Don’t knock the last person’s work
Some people criticize others’ work to make themselves look better in the eyes of prospective customers. But Nancy Hiller argues that this is a dangerous way of doing business.
Some people criticize others’ work to make themselves look better in the eyes of prospective customers. There’s almost always something you can criticize—less than perfect joinery, the use of “inferior” hardware, the underside of a chair or table that was finished to a lower standard than the top. If pointing out such things implies that you work to higher standards, it may help you get the customer’s next job. But as a professional woodworker, I’ve learned to be careful about knocking others’ work as a way of suggesting that mine is better.
Ultimately what differentiates professionals from those who are not professionals is not their level of expertise or the standard of their work, but whether they make a living from it.* Sure, when we say that John’s highboy and Mary’s video were made to professional standards, we’re using the word “professional” to denote a high level of craft, but this use does not define the word. I know retired engineers and still-employed philosophy professors, federal workers, and high-school English teachers who are accomplished furniture makers. Sometimes their work is made to a higher standard than that of professionals.
If furniture making is your hobby and something you’re really serious about, you may, like many others, spend your vacation time taking classes. (For that matter, you may have vacation time.) Your income may have allowed you to put together a shop that’s larger and outfitted with far better equipment than that of many professional woodworkers. If you’re building a William and Mary couch or a Wooton desk in your spare time, you may invest as many hours as you wish. Go to town on the details. Let your inner perfectionist reign!
When furniture making is your livelihood, projects usually come with constraints. While it’s true that some customers are financially able to give a craftsperson free rein because they value his or her work so highly, most customers have a budget and at least a vague idea of a preferred deadline in mind**. Do I know how to build furniture with meticulously fitted inset doors hung on traditionally mortised butt hinges? I do. Do I sometimes build furniture with full-overlay doors hung on European-style hinges? I do. The type of door construction, fitting, and hardware I use will vary depending on the style in which I’m working. But it may also be influenced by my customer’s budget. Even though I’ve spent most of my career building furniture and cabinets with inset doors hung on traditional butts (translation: I’m relatively quick at it), I can still fit full-overlay doors (and inset doors) on European-style hinges faster, because the hinges are easy to adjust. If my customers’ budget will only allow for European hinges, fine. Just don’t come along and criticize the job on the grounds that it was built with “inferior” hardware, because the hardware was integral to the job’s specifications. Long before you came along to criticize, I informed the customer of all the pros and cons of each type of hardware and allowed her to decide for herself.
Just as important, different styles and traditions in furniture making have historically called for different levels of finishing on distinct parts of a job. During my training I was taught to finish the underside of a piece to the same standard as the top. This, my instructor emphasized, was simply a matter of craftsmanship. Then I went to work in shops run by others, who insisted I limit this level of care to the parts of jobs that are regularly seen. In terms of function, there was no lessening of quality, but reducing the labor invested kept the work more affordable. Beyond this, when it comes to furniture that continues a historical tradition, such as work done in medieval, Colonial, or various vernacular styles, finishing the underside of a stool or table to the same standard as that of the outside or top violates the historical ethic integral to the style. This is a case where “more” is not “better.”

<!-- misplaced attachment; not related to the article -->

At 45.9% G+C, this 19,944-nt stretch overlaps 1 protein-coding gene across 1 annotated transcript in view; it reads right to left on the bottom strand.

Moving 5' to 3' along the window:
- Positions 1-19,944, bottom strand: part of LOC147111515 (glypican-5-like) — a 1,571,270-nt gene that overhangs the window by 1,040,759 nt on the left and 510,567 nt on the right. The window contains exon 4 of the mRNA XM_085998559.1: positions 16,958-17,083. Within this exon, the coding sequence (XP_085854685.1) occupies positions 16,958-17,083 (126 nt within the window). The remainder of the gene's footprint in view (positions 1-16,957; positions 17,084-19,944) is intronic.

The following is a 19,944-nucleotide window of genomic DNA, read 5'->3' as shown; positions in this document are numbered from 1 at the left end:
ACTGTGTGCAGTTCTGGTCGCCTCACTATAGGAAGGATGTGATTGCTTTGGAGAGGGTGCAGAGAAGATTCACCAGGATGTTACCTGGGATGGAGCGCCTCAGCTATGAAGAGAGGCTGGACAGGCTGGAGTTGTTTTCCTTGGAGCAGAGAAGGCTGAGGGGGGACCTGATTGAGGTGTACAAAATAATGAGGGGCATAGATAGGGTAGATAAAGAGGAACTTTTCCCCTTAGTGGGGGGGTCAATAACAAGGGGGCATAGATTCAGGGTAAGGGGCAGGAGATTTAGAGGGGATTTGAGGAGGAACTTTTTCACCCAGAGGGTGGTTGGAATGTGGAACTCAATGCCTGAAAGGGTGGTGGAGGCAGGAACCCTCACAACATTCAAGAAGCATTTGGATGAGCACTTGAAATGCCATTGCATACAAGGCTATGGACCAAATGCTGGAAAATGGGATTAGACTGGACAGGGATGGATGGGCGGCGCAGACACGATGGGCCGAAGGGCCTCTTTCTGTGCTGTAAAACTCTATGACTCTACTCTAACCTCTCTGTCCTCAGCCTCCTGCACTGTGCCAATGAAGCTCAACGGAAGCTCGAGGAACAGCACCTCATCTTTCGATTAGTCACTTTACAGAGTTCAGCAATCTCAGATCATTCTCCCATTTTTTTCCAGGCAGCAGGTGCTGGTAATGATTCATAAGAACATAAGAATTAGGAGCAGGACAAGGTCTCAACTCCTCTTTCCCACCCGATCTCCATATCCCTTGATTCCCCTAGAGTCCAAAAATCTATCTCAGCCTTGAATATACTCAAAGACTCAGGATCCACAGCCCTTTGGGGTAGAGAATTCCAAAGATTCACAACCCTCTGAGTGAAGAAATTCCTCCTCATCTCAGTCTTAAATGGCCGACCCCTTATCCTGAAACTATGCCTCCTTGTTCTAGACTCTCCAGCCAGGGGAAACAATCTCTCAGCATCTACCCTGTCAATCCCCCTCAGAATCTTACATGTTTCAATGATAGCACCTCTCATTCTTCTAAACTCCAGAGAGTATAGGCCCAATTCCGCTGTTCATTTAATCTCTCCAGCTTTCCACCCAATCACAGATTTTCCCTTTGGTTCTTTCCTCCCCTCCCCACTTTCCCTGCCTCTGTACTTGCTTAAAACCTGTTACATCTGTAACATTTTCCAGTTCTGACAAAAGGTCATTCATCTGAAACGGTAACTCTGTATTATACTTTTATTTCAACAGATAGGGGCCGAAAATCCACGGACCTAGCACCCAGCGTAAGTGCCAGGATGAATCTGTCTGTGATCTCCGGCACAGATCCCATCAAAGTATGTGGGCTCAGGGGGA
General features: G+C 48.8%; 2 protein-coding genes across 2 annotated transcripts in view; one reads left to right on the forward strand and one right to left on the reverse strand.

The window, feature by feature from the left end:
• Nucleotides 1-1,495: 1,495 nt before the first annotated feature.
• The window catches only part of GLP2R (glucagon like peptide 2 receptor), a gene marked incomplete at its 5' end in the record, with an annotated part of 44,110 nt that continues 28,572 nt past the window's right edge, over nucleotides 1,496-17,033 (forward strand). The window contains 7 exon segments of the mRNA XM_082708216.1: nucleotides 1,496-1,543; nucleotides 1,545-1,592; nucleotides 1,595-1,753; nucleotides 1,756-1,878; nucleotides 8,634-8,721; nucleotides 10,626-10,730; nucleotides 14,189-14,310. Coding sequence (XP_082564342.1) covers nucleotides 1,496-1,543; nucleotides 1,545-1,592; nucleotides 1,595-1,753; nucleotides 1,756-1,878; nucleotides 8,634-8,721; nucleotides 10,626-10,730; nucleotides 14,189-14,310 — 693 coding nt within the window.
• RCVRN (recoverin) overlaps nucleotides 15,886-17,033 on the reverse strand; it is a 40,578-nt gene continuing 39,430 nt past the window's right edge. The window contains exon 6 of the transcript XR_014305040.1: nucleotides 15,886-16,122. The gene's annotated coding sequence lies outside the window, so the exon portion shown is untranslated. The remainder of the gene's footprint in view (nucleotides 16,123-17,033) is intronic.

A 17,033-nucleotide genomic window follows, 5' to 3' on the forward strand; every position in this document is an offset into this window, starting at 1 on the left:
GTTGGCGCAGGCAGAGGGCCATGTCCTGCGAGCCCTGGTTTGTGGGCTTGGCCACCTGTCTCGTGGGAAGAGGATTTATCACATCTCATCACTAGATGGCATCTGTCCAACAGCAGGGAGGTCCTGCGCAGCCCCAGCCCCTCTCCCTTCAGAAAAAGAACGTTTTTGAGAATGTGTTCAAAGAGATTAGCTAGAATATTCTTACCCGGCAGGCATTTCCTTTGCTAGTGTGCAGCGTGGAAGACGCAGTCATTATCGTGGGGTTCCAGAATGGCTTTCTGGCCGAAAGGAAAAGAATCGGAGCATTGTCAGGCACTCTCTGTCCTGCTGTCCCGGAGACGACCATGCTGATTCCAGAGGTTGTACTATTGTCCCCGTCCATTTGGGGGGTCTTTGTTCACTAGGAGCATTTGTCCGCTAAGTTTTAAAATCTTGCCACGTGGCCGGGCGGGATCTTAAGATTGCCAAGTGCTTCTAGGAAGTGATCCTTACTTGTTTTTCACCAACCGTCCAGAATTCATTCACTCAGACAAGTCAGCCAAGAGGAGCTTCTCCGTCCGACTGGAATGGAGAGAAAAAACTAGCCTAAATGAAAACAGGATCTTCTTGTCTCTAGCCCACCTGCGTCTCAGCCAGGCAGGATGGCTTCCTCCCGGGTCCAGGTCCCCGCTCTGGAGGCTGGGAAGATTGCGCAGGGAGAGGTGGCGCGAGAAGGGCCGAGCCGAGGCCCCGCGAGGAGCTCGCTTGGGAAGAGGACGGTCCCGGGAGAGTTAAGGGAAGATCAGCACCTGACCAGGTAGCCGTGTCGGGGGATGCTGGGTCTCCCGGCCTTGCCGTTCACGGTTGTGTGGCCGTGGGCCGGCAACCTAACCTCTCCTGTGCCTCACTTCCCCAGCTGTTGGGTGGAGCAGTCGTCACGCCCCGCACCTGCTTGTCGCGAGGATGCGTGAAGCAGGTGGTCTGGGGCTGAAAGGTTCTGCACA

On those occasions when I do make critical remarks about what the last person did, I qualify them by explaining the points I’ve made above. I want the customer to know I’m not taking an easy shot at the last guy. You simply can’t know all the variables unless you were part of the original negotiation on which the job you’re criticizing was based. And if you go around knocking other people’s work, you’re contributing to a culture that may well come back to bite you, regardless of how good you are.
*Oxford English Dictionary
**The uses of “reign” and “rein” here are correct. “Reign” means rule. “Rein” is a means to control, usually plural, as in a horse’s reins. To give someone free rein is to relinquish control, to allow her to run as fast as she wants.
Nancy Hiller is a professional cabinetmaker who has operated NR Hiller Design, Inc. since 1995. Her most recent books are English Arts & Crafts Furniture and Making Things Work, both available at Nancy’s website.
More on FineWoodworking.com:
- Loose-pin butt hinges: a little play may be better than none by Nancy R. Hiller
- Business Insurance Is Non-Negotiable–Nancy Hiller’s livelihood is almost entirely dependent on her shop, and while insurance premiums are expensive she can’t afford to not pay them
- Nancy Hiller’s Reality Check(list) – If you’re thinking of turning your passion into a profession you should take a deep look at what is involved in running a legitimate business.